Charles A. Monks
Morris Co. Up


Biographical and Genealogical History of Morris County New Jersey. Illustrated. Vol. II., Lewis Publishing Company, New York and Chicago, 1899.

An honored veteran of the Civil war, and a well known resident of Newfoundland, Morris county, Charles A. MONKS was born in Passaic county, New Jersey, on the 3d of April, 1842. His grandfather, a native of England, founded the family on American soil, and, noting the growing oppression of the British government in their treatment of the colonies, he became imbued with the idea that America should be a free and independent nation, and when the war of the Revolution was inaugurated he valiantly aided in the struggle for liberty. This Revolutionary patriot had three sons:

  • James, who located in the state of New York;
  • John, who took up his residence at Monksville, New Jersey; and
  • William, who became a resident of Passaic county.

The father of our subject also bore the name of William, being so called in honor of his father. He was born in 1803, learned the blacksmith's trade and followed that pursuit throughout his entire life. He wedded Miss Mary T. FLEMING, daughter of James FLEMING. Her death occurred in 1846, and Mr. MONKS passed away in 1873. Their children were

  • Sidney, who was killed in battle during the Civil war;
  • James, also deceased, and
  • Charles A.

In the common schools near his home Charles A. MONKS acquired his education, and alternated his work at his books by his labor in the fields, thus aiding in the cultivation of the home farm. In his youth he learned something of mechanics as a practical machinist, but without completing the trade, having decided to become a house painter. He served an apprenticeship at the latter calling and was working along that line when the attack of the south upon the north aroused his patriotic nature and he offered his services to the government in protection of the Union, which his great-grandfather had helped to establish. He enlisted first at Paterson, in Johnson's company, but for some reason that command was not equipped and started to the front within a reasonable time, as he thought, and his impatience at the delay and anxiety to get into the field led Mr. MONKS, together with six others from the same neighborhood, to desert the Johnson organization and enlist in Captain H. C. Bartlett's company of the Seventh New Jersey Volunteers. The command left Trenton for the field in the autumn of 1861 and took part in the Peninsular campaign, which continued until the spring of 1862. Company C participated in all the battles of the army of the Potomac from Bristow Station and Second Bull Run to Appomattox, except the battle of Antietam, and Mr. Monks was with his company in every engagement. On the expiration of his three-years term he re-enlisted as a veteran and served until the stars and stripes floated victoriously over the capital of the southern Confederacy.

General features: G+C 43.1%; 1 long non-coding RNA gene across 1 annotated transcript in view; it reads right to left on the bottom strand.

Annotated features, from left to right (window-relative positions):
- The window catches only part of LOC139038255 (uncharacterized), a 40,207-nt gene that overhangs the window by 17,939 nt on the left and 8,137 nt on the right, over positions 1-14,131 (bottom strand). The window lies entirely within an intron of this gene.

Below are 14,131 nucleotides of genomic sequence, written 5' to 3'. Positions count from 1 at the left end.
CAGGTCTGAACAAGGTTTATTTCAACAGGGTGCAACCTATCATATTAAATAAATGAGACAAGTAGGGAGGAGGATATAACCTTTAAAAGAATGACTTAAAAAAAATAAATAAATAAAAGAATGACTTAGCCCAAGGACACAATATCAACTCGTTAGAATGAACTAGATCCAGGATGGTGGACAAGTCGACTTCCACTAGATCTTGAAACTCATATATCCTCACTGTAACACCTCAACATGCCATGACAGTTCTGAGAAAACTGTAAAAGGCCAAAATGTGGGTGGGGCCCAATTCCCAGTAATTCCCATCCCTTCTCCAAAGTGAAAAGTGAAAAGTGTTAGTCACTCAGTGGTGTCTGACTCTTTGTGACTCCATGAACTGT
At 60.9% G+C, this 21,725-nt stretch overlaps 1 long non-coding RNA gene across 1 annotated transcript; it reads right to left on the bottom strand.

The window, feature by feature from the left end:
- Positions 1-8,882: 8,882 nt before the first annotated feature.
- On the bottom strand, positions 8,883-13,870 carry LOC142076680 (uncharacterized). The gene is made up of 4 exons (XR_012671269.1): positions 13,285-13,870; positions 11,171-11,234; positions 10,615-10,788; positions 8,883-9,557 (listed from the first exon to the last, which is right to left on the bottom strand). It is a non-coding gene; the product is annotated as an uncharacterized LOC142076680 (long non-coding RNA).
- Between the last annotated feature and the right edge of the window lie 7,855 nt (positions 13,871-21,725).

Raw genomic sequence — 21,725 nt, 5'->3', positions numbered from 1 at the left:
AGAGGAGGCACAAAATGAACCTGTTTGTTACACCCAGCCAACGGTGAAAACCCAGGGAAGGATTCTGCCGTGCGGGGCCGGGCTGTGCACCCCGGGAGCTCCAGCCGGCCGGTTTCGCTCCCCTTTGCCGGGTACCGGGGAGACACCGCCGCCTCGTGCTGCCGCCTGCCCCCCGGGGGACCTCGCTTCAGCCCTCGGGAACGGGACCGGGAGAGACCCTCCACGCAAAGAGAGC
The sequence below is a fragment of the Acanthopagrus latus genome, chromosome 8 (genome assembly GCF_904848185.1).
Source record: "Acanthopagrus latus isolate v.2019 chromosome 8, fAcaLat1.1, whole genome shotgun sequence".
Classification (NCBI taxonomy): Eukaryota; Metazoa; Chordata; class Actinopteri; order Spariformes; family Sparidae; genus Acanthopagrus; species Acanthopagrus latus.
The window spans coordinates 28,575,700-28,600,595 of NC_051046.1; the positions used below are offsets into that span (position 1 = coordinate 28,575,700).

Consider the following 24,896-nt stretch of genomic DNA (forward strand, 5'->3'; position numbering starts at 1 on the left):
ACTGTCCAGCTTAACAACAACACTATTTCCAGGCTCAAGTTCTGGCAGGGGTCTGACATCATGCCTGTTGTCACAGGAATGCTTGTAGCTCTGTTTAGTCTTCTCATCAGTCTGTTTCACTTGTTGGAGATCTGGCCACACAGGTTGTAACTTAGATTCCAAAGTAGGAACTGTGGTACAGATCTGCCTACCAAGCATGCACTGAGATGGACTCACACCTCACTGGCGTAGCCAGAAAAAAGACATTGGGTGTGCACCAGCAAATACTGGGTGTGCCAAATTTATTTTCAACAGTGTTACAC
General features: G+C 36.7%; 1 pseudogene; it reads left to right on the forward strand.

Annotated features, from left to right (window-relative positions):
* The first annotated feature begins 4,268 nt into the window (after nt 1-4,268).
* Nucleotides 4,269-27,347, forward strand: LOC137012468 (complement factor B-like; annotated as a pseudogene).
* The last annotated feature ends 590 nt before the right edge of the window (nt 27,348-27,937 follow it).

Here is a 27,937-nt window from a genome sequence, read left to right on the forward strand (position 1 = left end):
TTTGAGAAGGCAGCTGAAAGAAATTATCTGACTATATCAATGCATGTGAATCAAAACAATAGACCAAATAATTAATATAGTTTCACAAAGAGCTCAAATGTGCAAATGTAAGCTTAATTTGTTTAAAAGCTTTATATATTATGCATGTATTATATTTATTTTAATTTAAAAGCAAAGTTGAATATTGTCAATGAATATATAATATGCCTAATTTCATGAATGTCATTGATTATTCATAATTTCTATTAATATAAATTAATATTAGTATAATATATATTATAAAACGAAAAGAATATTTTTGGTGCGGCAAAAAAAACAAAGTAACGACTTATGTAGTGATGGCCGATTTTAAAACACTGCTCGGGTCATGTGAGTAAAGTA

In July, 1864, while endeavoring to escape capture, he was severely wounded, but otherwise escaped uninjured and enjoyed good health during the greater part of his service, but only he and H. S. CONDIT, of the seven who enlisted at Caldwell, lived to see the surrender of Lee, the others having deserted or were wounded or killed. He entered the service as a private and left with the rank of first sergeant of his company, was always found at his post of duty and endured all the hardships and privations of war, with the exception of the horrors of a rebel prison, and to avoid that experience he resolved to ask no quarter of the enemy and either escape capture or die in the attempt. The Seventh New Jersey was one of the regiments that suffered great losses on the battle-field. It was well drilled, and made up of men of great courage and bravery, and at the battle of Chancellorsville it took five stands of colors, single-handed, and captured more prisoners than there were men in the regiment.

When the war was over and the country no longer needed his services, Mr. MONKS turned his attention to agricultural pursuits, which he followed during the greater part of the time until 1893, when he engaged in the hotel business in Newfoundland. In the early '70's he went to Nebraska and saw much of the "wild west " that is now only a matter of history, owing to the rapid encroachments of civilization. In 1892 he crossed the continent to the Pacific coast, visiting Seattle, Tacoma and other cities, with some view of locating in that part of the country; but upon more mature consideration he decided to remain in New Jersey, and Morris county, therefore, still numbers him among her prominent, influential and representative business men.

In 1866 Mr. MONKS was united in marriage to Miss Susan BIGELOW, and to them have been born eight children:

  • Luella, wife of William BROSS;
  • Elmer, who married Susie LITZ;
  • Mary E.;
  • Annie;
  • Milton, who was born June 28, 1877, and who died May 8, 1898; and
  • Charles G.,
  • Lena and
  • Etta, all at home.

Mr. MONKS has given his attention principally to the interests of his home and business, yet has never failed in the faithful performance of his duties of citizenship, and has capably served in the offices of coroner and constable of Passaic county. His political support is given the men and measures of the Republican party, and to every interest or measure which he believes will prove of public benefit he gives the same earnest service and loyal devotion that characterized his career when on southern battle-fields he followed the stars and stripes to victory.

 

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